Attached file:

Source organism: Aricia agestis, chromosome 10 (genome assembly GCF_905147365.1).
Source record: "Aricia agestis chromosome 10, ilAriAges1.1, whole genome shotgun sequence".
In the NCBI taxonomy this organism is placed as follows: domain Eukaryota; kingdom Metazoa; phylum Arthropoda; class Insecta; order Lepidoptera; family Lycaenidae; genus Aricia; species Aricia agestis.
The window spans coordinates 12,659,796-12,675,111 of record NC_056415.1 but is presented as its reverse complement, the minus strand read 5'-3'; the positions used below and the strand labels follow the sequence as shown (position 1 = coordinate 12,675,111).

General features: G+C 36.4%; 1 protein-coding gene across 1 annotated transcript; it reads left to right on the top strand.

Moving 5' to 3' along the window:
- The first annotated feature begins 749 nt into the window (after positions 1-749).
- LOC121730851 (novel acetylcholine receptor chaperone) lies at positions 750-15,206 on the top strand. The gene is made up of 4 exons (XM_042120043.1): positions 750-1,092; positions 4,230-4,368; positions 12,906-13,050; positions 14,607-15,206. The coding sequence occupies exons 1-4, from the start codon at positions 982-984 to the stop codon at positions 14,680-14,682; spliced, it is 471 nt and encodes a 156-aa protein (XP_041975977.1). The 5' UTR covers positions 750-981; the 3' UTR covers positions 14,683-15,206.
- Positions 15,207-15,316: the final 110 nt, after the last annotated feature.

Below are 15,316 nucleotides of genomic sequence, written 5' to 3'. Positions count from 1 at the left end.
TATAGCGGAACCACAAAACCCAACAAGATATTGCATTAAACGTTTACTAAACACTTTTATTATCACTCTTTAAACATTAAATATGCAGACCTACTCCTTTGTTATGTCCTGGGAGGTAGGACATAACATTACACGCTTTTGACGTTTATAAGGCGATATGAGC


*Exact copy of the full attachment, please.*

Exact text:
Source organism: Aricia agestis, chromosome 10 (genome assembly GCF_905147365.1).
Source record: "Aricia agestis chromosome 10, ilAriAges1.1, whole genome shotgun sequence".
In the NCBI taxonomy this organism is placed as follows: domain Eukaryota; kingdom Metazoa; phylum Arthropoda; class Insecta; order Lepidoptera; family Lycaenidae; genus Aricia; species Aricia agestis.
The window spans coordinates 12,659,796-12,675,111 of record NC_056415.1 but is presented as its reverse complement, the minus strand read 5'-3'; the positions used below and the strand labels follow the sequence as shown (position 1 = coordinate 12,675,111).

General features: G+C 36.4%; 1 protein-coding gene across 1 annotated transcript; it reads left to right on the top strand.

Moving 5' to 3' along the window:
- The first annotated feature begins 749 nt into the window (after positions 1-749).
- LOC121730851 (novel acetylcholine receptor chaperone) lies at positions 750-15,206 on the top strand. The gene is made up of 4 exons (XM_042120043.1): positions 750-1,092; positions 4,230-4,368; positions 12,906-13,050; positions 14,607-15,206. The coding sequence occupies exons 1-4, from the start codon at positions 982-984 to the stop codon at positions 14,680-14,682; spliced, it is 471 nt and encodes a 156-aa protein (XP_041975977.1). The 5' UTR covers positions 750-981; the 3' UTR covers positions 14,683-15,206.
- Positions 15,207-15,316: the final 110 nt, after the last annotated feature.

Below are 15,316 nucleotides of genomic sequence, written 5' to 3'. Positions count from 1 at the left end.
TATAGCGGAACCACAAAACCCAACAAGATATTGCATTAAACGTTTACTAAACACTTTTATTATCACTCTTTAAACATTAAATATGCAGACCTACTCCTTTGTTATGTCCTGGGAGGTAGGACATAACATTACACGCTTTTGACGTTTATAAGGCGATATGAGC